Nearly all of the Jews in this study had abandoned their assimilationist views to embrace Zionism in the wake of antisemitic pogroms throughout Europe during the late 1800s. The author stresses that these Zionists benefitted from Christian Zionist support. Jews who are highlighted in the first half of the book were mostly secularists, reflecting the majority Zionist view during the period in question, and they are presented as secondary figures to the Christian Zionists at this time. Nephtali Imber was a marginal Zionist figure, claiming fame for writing Hatikvah, a famous Zionist anthem that became the Israeli national anthem in 2004. Theodor Herzl’s and Joseph Klausner’s writings and work factored more significantly, but the author stresses that they relied heavily on gentile support (e.g. Hechler and Danby).
The second half of the book focuses on numerous individuals who continued to support the state of Israel after its founding in 1948, along with some present day figures who have taken up the cause. Most of the cases in this section reveal the significance, and continuance, of the work highlighted in the previous section and feature some individuals who broke with tradition and some who deepened it. Catholics Gilbert Keith (G.K.) Chesterton and Jacques Maritain are credited for breaking the mould of Vatican anti-Zionism and contributing to the radical shifts in postwar Catholic teaching, particularly during the 1960s (p. 198). Conversely, we find in the Protestant camp a strengthening and deepening of Hechler and Danby’s teachings in the thought and action of the likes of Pat Robertson and John Hagee, who unequivocally support the state of Israel—including the expansion of settlements in Palestinian territories—seeing it as a harbinger of the mass conversion of Jews to Christianity and the second coming of Christ. Ignoring these latter components, adherents of the Jewish settler movement (e.g., Gush Emunim, p. 286), find strong allies in these fundamentalist Christians.
Zeal for Zion is a welcome addition to the growing body of scholarship that examines both Christian and Jewish contributions to the Zionist enterprise. To be sure, some readers will question how representative of each respective group these individuals were, how cooperative Christian-Jewish Zionist work has been, and what, particularly, binds all of the disparate people and groups in the overall development of the Zionist project. Still, each account reveals important details and many surprising elements of Zionist history. Taken together with the author’s personal experiences (e.g. the influence of gentile pro-Zionist writers like Jorge Luis Borges during the 1960s and 1970s), it makes for a fascinating, significant book.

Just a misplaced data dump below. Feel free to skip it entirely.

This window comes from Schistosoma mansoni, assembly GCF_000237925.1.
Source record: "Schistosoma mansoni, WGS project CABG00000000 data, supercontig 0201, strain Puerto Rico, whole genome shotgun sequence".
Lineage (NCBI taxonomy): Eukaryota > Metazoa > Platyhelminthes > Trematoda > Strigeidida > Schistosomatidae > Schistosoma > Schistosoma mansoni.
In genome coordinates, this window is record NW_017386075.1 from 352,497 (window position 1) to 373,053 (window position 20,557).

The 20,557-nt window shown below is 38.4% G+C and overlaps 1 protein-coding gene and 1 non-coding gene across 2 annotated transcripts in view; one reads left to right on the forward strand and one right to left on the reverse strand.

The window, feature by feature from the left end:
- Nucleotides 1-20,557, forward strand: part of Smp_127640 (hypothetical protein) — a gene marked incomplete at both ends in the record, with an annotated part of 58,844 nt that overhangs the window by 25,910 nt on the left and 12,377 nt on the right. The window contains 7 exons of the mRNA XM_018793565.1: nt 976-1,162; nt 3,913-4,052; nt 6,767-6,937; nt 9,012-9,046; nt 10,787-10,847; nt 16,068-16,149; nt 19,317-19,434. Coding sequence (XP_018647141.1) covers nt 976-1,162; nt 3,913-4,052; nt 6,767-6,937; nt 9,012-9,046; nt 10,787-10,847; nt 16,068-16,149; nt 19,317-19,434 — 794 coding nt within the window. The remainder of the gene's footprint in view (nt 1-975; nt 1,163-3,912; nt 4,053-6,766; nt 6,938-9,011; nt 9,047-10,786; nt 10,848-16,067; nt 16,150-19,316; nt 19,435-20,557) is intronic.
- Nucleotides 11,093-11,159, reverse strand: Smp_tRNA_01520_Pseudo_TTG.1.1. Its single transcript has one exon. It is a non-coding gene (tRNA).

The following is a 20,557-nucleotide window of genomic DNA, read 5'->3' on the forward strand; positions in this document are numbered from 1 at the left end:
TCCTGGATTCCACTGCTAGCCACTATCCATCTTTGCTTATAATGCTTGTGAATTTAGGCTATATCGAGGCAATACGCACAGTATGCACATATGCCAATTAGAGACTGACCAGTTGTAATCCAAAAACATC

The valuable findings in this book provide numerous possibilities for future researchers, including further exploration of the ambivalent, if not antagonistic, base of this Christian-Jewish relationship in the Zionist movement. Indeed, the bases for Christian and Jewish Zionism have changed little since the nineteenth century, with each side serving its own purposes, with few exceptions. Religious radicals from both faiths have not fostered peace and mutual recognition in the Palestine/Israel conflict, or in Christian-Jewish relations. Moreover, the long-term ramifications of their views have not been explored in much depth. Within this book, Goldman has provided numerous examples of exceptional individuals who, while serving their respective goals, inadvertently engendered innovative engagement in Christian-Jewish dialogue—innovations that could be explored further and utilized for peaceful purposes.